Becoming proactive: The number-one secret to wealth, freedom, and happiness

A few weeks ago, I cataloged the difference between successful people and unsuccessful people. Based on my reading (and personal experience), I compiled a list of 61 habits that foster wealth and success.

While writing that article, I found one critical difference was mentioned again and again. Every author and expert on the subject shared some form of the following. Generally speaking: Successful people believe they control their destiny and unsuccessful people do not.

In Secrets of the Millionaire Mind, for instance, T. Harv Eker lists seventeen ways the financial blueprints of the rich differ from those of the poor and middle-class. Number one on his list?

Rich people believe: “I create my life.” Poor people believe: “Life happens to me.”

This message comes up time and again when discussing the difference between those who succeed and those who don't. Successful people are proactive, they take responsibility for their future, they have an internal locus of control. Unsuccessful people believe they are victims of fate or circumstance.

Let's look at why many folks feel like they're not in control of their lives — and how it's possible to learn to be proactive (even if you're old like me and set in your ways).

Permission and Control

[The Seven Habits of Highly Effective People]As children, we're conditioned to ask permission whenever we want to do something. You need permission from your parents to leave the dinner table or to go outside and play. You need permission from your teacher to use the bathroom.

Even as adults, we feel compelled to request permission. You need permission from your boss to leave work early. You need permission from your spouse to grab drinks with your friends instead of weeding the garden. You need permission from the city to build a shed in the backyard.

As a result, most of us have developed an external locus of control.

In personality psychology, the term locus of control describes how people view the world around them, and where they place responsibility for the things that happen in their lives. Though this might sound complicated, the concept is actually rather simple.

  • If you have an internal locus of control, you believe that the quality of your life is largely determined by your own choices and actions. You believe that you are responsible for who you are and what you are.
  • If you have an external locus of control, you believe that the quality of your life is largely determined by your environment, by luck, by fate. You believe that others are responsible for who you are and what you are.

This isn't an either-or proposition, obviously. Locus of control exists on a continuum. But many people tend to favor one side of the continuum over the other.

Julian B. Rotter developed the locus of control concept in 1954 as part of his social-learning theory of personality. Stephen R. Covey popularized the idea in 1989 with his best-selling The Seven Habits of Highly Effective People. He urged readers to become proactive.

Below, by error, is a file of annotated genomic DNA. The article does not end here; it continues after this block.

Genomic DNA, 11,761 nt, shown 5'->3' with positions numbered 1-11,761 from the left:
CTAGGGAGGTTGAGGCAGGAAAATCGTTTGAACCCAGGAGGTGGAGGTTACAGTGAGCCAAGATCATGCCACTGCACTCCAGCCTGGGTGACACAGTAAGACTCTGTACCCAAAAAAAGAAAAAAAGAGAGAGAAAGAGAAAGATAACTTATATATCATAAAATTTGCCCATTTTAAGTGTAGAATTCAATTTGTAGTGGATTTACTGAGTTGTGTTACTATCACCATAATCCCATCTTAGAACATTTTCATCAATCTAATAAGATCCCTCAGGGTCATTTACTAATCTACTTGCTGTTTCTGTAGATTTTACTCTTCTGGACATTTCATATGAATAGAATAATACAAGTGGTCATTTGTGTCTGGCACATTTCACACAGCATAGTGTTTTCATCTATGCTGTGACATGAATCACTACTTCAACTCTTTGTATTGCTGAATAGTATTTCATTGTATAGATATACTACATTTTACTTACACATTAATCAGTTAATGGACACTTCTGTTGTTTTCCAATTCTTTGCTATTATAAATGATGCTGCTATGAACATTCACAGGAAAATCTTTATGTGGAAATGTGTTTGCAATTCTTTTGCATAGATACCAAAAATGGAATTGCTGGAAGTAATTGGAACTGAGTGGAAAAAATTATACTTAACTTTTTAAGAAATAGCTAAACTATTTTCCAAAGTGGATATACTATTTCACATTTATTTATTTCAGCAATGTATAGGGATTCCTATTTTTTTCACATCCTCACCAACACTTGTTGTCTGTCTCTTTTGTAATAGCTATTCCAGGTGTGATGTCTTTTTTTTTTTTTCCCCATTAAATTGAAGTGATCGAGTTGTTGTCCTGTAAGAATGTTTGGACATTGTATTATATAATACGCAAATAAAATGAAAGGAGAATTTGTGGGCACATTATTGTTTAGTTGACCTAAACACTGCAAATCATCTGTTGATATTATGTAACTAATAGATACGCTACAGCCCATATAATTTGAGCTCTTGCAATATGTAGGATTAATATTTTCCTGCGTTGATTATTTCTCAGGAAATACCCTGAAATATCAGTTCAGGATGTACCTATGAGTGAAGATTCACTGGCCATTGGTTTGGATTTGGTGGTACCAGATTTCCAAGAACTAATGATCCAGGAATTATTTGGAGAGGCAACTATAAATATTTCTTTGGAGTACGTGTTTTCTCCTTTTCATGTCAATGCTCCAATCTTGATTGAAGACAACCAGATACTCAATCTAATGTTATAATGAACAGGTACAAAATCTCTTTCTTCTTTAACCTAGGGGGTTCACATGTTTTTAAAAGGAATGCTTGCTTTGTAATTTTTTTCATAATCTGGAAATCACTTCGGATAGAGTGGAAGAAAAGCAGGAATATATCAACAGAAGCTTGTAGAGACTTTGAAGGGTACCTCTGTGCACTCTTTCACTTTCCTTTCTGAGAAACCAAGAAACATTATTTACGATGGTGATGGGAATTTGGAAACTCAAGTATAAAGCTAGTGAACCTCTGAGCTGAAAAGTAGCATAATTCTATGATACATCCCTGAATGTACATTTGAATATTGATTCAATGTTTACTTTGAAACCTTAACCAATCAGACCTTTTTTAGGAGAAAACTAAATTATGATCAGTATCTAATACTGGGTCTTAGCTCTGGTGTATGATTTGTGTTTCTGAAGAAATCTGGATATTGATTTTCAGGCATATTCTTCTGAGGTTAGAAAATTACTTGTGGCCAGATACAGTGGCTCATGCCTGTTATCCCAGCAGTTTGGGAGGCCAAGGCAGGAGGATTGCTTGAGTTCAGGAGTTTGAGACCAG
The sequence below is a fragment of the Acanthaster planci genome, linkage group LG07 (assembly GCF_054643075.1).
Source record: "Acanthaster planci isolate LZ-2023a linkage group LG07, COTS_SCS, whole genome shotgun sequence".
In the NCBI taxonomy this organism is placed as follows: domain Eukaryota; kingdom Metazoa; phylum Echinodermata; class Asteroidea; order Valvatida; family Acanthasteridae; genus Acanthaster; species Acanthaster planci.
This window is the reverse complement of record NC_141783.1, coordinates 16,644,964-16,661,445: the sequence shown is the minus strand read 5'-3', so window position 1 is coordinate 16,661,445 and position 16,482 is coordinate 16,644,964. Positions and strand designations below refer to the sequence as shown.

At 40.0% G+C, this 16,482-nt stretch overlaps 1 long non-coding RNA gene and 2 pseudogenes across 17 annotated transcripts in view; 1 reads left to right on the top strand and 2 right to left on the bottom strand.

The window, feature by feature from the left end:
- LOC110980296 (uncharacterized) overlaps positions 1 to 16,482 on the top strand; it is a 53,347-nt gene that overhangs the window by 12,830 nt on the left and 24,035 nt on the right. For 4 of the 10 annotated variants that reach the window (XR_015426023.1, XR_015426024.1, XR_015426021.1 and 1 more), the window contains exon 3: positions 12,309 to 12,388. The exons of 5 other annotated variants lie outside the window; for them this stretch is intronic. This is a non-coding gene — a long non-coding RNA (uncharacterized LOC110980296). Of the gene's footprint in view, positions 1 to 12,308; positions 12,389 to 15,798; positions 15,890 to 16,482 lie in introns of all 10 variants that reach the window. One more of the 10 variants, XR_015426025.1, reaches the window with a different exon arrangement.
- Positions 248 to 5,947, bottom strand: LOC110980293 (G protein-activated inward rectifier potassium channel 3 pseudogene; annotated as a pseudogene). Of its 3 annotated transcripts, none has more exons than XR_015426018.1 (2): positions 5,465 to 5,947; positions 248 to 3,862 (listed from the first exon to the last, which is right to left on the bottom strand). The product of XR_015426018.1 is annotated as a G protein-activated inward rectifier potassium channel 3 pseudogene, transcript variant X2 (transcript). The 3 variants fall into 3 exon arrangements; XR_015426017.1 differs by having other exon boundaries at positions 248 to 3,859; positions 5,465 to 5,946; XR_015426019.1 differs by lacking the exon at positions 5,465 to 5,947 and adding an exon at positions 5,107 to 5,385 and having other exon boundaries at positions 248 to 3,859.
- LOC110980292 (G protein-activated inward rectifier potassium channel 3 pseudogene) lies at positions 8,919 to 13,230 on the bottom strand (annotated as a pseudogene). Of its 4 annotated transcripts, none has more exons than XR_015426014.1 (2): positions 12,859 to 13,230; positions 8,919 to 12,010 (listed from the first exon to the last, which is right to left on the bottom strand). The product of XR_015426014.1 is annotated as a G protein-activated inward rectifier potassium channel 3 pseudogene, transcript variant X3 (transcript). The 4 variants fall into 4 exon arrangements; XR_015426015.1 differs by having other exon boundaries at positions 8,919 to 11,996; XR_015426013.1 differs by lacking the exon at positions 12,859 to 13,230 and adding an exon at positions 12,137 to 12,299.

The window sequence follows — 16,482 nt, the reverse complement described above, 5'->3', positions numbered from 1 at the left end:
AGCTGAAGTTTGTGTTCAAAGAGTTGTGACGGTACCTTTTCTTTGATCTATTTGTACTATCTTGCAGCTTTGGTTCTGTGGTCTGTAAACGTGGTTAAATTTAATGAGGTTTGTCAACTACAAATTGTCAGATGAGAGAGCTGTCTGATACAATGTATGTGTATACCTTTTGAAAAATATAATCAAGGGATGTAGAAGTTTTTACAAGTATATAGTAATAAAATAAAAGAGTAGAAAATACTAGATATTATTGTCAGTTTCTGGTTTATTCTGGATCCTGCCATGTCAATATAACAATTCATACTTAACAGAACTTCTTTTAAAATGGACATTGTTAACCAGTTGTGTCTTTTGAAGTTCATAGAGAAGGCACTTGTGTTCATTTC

Becoming Proactive

Covey believes that we filter our experiences before they reach our consciousness. “Between stimulus and response,” he writes, “man has the freedom to choose.” Our self-awareness, imagination, conscience, and free will all give us the power to select how we'll respond to each situation in life.

Covey says there are two types of people: proactive and reactive.

  • Proactive people recognize that they're responsible for how they respond to outside stimuli. They have an internal locus of control. They don't blame circumstances, conditions, or conditioning for their state. They believe their existence is largely a product of personal choice derived from personal values.
  • Reactive people believe their condition is a product of their physical and social environments. They have an external locus of control. Their moods are based on the moods of others, or upon the things that happen to them. They allow the outside world to control their internal existence.

To illustrate the difference between proactive and reactive people, Covey discusses how we focus our time and energy.

We each have a wide range of concerns: our health, our family, our jobs, our friends; world affairs, the plight of the poor, the threat of terrorism, the state of the environment. All of these fall into what Covey calls our Circle of Concern.

Within our Circle of Concern, there's a subset of things over which we have actual, direct control: how much we exercise, what time we go to bed, whether we get to work on time; what we eat, where we live, with whom we socialize. These things fall into what Covey calls our Circle of Influence, which sits inside our Circle of Concern.

Here's a visualization of this concept from James Clear and Mr. Money Mustache:

[Circle of Concern vs. Circle of Control]